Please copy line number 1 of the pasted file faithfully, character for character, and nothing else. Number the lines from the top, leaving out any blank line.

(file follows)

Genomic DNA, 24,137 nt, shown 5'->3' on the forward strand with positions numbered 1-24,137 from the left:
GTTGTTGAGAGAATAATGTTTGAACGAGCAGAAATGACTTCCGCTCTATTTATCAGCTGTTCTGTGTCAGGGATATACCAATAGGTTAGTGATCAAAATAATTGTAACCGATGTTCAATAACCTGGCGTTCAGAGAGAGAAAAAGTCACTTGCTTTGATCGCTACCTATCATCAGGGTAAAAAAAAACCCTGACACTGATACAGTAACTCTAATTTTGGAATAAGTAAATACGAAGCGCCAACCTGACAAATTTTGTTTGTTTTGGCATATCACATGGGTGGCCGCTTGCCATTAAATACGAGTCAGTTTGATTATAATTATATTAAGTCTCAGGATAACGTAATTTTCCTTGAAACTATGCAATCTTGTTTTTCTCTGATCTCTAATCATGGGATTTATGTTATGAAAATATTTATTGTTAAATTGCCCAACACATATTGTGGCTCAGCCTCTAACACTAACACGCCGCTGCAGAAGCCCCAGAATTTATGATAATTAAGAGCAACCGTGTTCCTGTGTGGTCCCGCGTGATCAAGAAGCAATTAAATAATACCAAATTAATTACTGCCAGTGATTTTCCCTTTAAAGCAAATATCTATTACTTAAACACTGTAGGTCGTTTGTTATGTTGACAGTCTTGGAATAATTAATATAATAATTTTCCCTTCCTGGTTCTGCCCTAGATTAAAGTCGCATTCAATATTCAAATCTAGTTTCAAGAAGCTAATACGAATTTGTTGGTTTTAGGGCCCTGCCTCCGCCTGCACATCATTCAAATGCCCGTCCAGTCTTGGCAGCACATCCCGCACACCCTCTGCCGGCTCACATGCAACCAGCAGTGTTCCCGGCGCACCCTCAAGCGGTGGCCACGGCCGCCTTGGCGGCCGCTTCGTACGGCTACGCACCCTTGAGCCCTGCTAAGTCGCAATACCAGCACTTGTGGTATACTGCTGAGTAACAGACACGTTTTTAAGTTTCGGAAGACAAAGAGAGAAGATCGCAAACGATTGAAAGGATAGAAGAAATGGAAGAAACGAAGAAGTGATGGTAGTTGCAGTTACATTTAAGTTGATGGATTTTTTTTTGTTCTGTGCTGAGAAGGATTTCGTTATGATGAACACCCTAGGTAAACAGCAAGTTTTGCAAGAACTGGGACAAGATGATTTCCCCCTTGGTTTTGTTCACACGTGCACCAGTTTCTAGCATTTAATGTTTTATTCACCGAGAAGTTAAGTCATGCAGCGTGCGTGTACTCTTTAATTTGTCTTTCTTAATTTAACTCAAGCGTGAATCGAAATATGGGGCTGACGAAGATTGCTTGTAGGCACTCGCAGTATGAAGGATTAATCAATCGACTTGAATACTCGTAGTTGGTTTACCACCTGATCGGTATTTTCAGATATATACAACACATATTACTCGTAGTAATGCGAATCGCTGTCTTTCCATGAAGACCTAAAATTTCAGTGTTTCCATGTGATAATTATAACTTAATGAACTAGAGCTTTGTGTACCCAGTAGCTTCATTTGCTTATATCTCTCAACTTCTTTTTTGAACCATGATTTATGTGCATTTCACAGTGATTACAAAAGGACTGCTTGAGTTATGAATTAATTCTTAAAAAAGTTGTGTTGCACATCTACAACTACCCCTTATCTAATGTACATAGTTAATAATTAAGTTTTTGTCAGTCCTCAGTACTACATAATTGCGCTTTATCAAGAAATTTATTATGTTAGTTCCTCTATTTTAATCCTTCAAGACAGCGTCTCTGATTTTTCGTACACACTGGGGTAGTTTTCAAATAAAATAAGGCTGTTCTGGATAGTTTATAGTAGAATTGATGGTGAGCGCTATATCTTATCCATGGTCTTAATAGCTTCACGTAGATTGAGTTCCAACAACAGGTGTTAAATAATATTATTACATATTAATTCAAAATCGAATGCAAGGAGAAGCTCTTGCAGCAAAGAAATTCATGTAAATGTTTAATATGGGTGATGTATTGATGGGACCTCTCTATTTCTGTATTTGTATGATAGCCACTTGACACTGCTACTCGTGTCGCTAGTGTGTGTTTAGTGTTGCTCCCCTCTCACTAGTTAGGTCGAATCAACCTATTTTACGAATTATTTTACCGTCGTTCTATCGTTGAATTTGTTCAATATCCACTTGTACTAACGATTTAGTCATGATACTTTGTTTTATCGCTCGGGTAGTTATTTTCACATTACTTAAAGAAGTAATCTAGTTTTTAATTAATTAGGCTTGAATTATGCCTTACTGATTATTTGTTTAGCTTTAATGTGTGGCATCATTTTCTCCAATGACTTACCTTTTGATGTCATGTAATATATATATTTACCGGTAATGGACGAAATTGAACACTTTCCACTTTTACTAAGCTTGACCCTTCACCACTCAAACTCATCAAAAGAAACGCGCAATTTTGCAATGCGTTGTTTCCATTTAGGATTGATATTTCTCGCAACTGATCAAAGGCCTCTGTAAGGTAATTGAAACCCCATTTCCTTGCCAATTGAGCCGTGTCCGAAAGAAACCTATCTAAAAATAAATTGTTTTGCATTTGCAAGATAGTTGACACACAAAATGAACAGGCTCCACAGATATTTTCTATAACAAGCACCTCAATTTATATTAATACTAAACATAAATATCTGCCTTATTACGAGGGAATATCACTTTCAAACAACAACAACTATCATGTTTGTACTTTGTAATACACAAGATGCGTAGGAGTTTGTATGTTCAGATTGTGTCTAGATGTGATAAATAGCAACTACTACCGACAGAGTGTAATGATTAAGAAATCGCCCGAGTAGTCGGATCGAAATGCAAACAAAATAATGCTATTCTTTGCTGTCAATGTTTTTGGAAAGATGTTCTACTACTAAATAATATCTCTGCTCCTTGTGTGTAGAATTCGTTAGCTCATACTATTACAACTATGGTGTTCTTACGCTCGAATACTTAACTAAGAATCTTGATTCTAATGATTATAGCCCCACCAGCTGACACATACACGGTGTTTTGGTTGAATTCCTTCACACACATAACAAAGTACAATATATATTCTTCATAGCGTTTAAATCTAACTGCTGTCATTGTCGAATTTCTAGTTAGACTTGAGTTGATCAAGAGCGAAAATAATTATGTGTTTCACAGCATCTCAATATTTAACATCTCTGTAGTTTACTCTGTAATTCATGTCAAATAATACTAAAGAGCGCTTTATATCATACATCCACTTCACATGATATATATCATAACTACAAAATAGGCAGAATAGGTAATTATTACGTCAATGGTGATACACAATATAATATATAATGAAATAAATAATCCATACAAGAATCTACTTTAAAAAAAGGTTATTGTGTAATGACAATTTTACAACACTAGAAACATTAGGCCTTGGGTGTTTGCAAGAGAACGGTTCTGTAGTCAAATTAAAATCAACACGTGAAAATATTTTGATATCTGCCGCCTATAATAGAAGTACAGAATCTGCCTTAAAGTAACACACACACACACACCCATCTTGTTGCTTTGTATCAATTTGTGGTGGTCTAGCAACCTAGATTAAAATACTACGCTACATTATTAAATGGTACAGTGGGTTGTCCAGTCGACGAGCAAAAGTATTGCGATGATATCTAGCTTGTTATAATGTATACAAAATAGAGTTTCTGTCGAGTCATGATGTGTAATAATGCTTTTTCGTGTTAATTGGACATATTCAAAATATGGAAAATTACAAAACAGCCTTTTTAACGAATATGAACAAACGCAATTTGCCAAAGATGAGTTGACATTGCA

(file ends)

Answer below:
Genomic DNA, 24,137 nt, shown 5'->3' on the forward strand with positions numbered 1-24,137 from the left: